I was naturally most interested in the writers’ routines. There is no rule of thumb here, apart from the common fidelity to the habits that worked for them.
As one might expect, weird writers have weird rituals. The inscrutable Gertrude Stein (“a rose is a rose is a rose”), for example, would only write for about 15 minutes a day, but found she wrote best when looking at a cow. She would drive out to the countryside with her devoted partner, Alice B. Toklas, perch on a rock and wait until Alice had shoo’d a cow into her line of vision, then set her ineffable words of, er, wisdom to paper.
Some writers only worked lying down. Marcel Proust wrote exclusively in bed, and after 10 pages, declared himself “shattered.” He had sickliness as an excuse, I suppose. But Truman Capote had to write “completely horizontal” while sipping coffee or booze, and smoking to boot. I can’t imagine anything more uncomfortable.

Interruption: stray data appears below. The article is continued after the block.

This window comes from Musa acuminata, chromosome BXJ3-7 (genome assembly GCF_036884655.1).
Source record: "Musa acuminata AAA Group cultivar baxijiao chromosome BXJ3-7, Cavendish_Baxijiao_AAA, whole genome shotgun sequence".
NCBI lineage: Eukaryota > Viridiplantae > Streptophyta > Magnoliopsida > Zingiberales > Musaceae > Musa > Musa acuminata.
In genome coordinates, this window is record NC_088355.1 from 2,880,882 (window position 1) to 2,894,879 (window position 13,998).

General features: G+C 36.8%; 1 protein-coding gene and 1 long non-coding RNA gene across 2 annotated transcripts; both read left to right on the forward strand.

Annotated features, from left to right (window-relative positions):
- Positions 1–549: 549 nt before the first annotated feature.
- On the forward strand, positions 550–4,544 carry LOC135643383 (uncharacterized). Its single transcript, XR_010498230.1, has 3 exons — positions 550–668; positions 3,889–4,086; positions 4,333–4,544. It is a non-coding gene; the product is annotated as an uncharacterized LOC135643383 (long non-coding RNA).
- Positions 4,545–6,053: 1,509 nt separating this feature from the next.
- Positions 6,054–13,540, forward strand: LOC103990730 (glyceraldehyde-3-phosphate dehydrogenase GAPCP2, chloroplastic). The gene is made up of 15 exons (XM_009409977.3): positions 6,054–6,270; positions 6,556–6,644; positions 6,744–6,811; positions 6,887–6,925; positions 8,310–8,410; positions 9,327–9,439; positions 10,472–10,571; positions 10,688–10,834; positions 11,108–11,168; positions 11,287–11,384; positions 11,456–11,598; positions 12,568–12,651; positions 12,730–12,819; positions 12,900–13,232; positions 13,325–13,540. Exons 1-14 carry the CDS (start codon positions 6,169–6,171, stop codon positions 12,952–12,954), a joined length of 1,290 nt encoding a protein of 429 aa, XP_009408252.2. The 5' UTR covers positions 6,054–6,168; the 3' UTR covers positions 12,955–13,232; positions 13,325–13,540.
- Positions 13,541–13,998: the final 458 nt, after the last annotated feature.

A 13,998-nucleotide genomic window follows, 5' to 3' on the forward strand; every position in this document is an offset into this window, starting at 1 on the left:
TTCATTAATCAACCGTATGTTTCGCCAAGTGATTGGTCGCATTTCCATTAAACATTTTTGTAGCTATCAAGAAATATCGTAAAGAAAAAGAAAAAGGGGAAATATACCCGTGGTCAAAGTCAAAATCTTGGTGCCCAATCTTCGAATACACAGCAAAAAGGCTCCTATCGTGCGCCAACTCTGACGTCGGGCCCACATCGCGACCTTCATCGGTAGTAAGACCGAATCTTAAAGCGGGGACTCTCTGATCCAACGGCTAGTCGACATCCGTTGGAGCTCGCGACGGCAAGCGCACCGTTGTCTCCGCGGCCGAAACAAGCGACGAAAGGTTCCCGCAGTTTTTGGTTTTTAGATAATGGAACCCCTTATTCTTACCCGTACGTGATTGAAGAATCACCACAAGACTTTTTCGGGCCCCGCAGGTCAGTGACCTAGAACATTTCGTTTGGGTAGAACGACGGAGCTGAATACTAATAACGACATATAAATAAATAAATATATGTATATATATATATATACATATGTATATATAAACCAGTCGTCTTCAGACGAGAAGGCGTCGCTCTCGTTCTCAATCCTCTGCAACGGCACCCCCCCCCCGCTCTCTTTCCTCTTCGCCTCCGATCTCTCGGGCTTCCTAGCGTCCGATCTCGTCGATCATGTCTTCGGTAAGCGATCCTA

Everyone knows writers are notoriously dependent on stimulants. In reality, not as many are as one might think, but those that are, are, if you take my meaning. Usually it is alcohol. But some writers are multi-flaskers. If bodily abuse were an Olympic sport, Jean-Paul Sartre would own the podium. Every day he took Corydrane, a mix of aspirin and amphetamine (legal in France until 1971, when it was declared toxic and removed from the market). Sartre took 20 a day (three was the prescribed dose), chewing them like gummy bears as he wrote. He also consumed more than a quart of alcohol at cafés and bistros during and after his quotidian leisurely gourmet lunch with Simone de Beauvoir, as well as other friends and lovers. In addition, he smoked two packs of cigarettes, and consumed several grams of barbiturates daily. Apparently Stalinist fellow-travelling and weighty tomes like The Critique of Dialectical Reason require stronger fertilizer than Frappuccinos and cranberry scones.